Public consultations for the 2017 federal Budget, scheduled for before the end of March, are well underway.  The House of Commons Standing Committee on Finance began its hearings in September, with its report expected before the House winter break.  Finance Minister Bill Morneau has also launched his own consultations, primarily through town hall meetings and on-line submissions. The Finance Minister has also created an Advisory Council on Economic Growth to provide policy recommendations that would strengthen stronger long-term economic growth – the same issues being examined by the Finance Committee.

Both Liberal and Conservative governments have used pre-budget consultations for years.  They are seen as good politics, even if they don’t accomplish much. They give the impression that Parliament and the Government are listening to Canadians and give them hope that some of their suggestions may find their way into the budget. Unfortunately, history suggests otherwise. The chances of this happening are very low. Normally budget planning is well underway by September and most major budget decisions have already been made by December.

What are some of the key questions for the Finance Minister as he prepares for his Fall Update and his 2017 budget?

First, have the short- and medium-term economic prospects worsened significantly since last March? The Finance Minister recently met with his private sector economists to review the economic planning assumptions to be used in his upcoming Economic and Fiscal Update (November 1). What we know so far is that many of these economists, along with the International Monetary Fund (IMF) and the Organization for Economic Cooperation and Development (OECD), have all revised down their economic forecasts for Canada for 2016 and the next five years. Although the main reason for this is a continuing worsening in the global economy, this will be of little consolation to the Finance Minister.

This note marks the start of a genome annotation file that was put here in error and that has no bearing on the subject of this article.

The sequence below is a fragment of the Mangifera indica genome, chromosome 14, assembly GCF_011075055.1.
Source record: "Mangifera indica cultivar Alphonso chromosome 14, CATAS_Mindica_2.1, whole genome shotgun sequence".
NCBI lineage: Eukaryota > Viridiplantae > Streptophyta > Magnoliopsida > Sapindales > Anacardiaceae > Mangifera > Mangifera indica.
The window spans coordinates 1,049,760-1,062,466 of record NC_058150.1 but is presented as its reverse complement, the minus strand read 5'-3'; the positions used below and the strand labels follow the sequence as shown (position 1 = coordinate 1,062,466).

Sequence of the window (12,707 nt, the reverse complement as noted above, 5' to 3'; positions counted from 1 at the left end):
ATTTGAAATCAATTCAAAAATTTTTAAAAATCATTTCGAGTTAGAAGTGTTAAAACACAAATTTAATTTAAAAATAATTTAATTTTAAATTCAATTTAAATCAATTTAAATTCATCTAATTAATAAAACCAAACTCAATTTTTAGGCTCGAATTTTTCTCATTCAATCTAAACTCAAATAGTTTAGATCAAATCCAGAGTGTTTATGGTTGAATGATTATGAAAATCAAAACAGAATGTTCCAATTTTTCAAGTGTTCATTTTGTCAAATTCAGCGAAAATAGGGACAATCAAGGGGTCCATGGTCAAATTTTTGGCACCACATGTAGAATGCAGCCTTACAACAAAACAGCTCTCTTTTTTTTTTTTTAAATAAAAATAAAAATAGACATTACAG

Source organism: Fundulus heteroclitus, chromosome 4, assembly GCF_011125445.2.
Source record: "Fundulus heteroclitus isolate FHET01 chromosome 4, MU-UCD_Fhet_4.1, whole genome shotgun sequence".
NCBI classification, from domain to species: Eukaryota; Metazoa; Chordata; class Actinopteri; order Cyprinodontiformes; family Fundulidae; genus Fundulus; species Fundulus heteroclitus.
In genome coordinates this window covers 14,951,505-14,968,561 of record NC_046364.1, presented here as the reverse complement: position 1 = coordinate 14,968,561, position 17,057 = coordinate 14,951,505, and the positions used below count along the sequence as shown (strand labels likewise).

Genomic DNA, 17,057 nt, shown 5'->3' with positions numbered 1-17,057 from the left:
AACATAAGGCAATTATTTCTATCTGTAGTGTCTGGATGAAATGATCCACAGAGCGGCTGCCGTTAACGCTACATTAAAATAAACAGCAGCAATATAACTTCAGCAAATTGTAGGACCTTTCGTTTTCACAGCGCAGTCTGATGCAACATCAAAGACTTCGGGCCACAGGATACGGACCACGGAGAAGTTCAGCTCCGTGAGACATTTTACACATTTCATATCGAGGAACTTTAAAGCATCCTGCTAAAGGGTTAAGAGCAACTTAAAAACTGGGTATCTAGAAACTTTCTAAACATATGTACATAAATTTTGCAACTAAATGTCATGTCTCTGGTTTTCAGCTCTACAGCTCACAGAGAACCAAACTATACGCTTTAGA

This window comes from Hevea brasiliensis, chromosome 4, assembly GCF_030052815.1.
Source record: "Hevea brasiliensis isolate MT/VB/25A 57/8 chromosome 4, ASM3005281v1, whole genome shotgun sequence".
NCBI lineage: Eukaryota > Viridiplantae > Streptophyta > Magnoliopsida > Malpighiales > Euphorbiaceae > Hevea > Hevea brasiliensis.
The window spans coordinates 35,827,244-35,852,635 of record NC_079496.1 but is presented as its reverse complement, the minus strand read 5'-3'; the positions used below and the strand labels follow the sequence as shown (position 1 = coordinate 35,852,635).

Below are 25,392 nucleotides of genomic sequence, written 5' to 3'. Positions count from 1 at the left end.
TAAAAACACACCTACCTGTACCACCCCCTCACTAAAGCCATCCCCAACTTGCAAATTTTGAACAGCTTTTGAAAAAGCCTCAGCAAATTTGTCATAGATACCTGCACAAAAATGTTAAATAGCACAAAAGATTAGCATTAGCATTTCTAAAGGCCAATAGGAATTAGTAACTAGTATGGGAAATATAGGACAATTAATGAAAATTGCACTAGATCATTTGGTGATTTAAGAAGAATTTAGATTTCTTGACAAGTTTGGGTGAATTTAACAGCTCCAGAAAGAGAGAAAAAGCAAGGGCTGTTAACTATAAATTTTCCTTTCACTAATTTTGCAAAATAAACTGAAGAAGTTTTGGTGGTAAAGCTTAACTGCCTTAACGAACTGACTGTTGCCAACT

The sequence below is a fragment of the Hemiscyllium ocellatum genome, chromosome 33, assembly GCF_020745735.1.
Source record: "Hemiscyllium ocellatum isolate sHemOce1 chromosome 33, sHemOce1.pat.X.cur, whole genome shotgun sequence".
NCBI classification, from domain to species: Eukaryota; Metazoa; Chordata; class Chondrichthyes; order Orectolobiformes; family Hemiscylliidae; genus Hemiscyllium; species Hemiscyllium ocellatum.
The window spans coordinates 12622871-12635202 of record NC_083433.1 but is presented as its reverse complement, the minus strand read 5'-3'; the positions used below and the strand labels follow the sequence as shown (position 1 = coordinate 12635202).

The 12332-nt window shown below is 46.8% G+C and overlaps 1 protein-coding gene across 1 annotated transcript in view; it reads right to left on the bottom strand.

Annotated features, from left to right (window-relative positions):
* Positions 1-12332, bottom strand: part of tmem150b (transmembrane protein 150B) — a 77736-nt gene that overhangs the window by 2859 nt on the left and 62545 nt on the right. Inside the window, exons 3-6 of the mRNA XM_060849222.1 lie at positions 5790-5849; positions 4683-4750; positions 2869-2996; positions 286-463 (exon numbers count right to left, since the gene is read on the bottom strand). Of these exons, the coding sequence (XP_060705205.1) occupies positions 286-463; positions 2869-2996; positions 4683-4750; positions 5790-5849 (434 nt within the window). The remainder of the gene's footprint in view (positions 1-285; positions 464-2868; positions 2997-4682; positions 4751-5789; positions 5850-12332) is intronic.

The second key question for the Finance Minister is by how much has the deficit forecast worsened, as a result of this lower expected economic growth? In his 2016 Budget, Mr. Morneau included, what most financial commentators called, excessive economic prudence in his budget forecasts. In the budget, nominal gross domestic product (GDP) was reduced by $40 billion annually throughout the forecast period, implying a fiscal prudence factor of $6 billion per year, twice the normal amount of prudence.

Although private sector economists, the OECD and the IMF have lowered their growth prospects for 2016 from what they were forecasting at the time of the March 2016 Budget, their current forecast for nominal GDP in 2016 is still about $20 to $30 billion higher than the March 2016 Budget planning assumption.  As a result, there is a strong possibility that the fiscal prudence of $6 billion included in the 2016-17 deficit forecast will not be needed.

In addition, the recently released Annual Financial Report showed a final deficit outcome for 2015-16 $4.5 billion lower than estimated in the March 2016 Budget, primarily due to higher-than-expected personal and corporate income tax revenues. Some of this better-than-expected revenue outcome will likely be carried forward to 2016-17 and beyond.

On Monday the Parliamentary Budget Officer (PBO) released his latest Economic and Fiscal Outlook.  He is now forecasting a deficit of $22.4 billion for 2016-1, $7 billion lower than that forecast in the March 2016 Budget. Thereafter, he is forecasting deficits $4 to $5 billion lower than the Budget forecast for each year to 2020-21. However, the PBO forecast does not include any allowance for prudence, arguing that the risks to PBO’s economic forecast are balanced.

The Budget forecast includes a prudence factor of $6 billion per year, given the uncertainties associated with economic and fiscal forecasting. On a comparable basis (adjusting the PBO forecast to include a $6 billion prudence factor per year), the PBO forecast is only a $1 billion lower in 2016-17 but higher each year thereafter.